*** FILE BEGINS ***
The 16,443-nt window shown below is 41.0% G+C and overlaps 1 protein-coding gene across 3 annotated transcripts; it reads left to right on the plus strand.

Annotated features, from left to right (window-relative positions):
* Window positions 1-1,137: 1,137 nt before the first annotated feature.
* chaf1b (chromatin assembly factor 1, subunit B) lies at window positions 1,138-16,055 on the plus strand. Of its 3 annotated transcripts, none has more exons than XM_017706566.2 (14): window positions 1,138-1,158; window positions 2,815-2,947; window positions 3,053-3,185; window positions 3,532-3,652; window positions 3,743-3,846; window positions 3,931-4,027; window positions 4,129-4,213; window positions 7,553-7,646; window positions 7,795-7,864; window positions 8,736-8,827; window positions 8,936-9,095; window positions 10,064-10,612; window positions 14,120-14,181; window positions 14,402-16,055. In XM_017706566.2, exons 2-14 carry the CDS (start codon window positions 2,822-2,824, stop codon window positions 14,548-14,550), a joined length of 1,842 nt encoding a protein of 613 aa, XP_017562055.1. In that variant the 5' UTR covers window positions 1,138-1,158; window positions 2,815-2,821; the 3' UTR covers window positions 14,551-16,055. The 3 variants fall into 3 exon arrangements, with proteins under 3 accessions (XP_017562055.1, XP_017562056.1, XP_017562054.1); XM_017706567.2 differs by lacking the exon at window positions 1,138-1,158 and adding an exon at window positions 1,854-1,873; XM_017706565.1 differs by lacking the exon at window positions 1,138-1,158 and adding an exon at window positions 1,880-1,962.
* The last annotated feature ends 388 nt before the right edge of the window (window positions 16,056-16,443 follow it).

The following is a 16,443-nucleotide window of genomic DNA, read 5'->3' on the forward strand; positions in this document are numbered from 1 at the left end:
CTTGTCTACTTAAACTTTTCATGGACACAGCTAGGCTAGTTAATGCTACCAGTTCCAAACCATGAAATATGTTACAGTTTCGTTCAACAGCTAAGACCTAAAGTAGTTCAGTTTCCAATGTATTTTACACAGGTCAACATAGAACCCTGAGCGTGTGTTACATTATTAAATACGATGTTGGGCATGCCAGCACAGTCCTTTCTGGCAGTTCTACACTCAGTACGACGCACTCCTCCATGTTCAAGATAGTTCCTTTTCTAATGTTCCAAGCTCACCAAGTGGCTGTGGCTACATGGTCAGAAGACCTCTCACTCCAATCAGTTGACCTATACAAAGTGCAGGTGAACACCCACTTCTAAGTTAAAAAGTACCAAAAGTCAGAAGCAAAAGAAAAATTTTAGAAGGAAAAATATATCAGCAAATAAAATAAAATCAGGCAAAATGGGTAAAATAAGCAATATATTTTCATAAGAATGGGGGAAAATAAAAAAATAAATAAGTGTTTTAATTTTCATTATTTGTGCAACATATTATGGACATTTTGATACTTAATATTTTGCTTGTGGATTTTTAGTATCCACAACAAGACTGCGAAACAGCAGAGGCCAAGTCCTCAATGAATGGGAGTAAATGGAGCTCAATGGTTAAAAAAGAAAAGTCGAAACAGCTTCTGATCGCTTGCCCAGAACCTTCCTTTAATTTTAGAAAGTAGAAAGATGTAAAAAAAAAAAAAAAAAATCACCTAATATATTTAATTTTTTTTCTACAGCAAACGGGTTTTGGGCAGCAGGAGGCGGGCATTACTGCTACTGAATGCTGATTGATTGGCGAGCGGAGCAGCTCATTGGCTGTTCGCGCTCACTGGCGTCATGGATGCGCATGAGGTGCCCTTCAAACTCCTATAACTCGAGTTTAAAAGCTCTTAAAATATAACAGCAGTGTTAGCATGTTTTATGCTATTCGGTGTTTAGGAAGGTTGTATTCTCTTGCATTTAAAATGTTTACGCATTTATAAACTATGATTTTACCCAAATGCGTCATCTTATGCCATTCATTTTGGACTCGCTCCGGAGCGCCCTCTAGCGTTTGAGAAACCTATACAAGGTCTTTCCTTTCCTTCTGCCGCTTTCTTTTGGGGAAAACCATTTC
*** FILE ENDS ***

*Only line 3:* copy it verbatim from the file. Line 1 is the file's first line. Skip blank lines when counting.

* Window positions 1-1,137: 1,137 nt before the first annotated feature.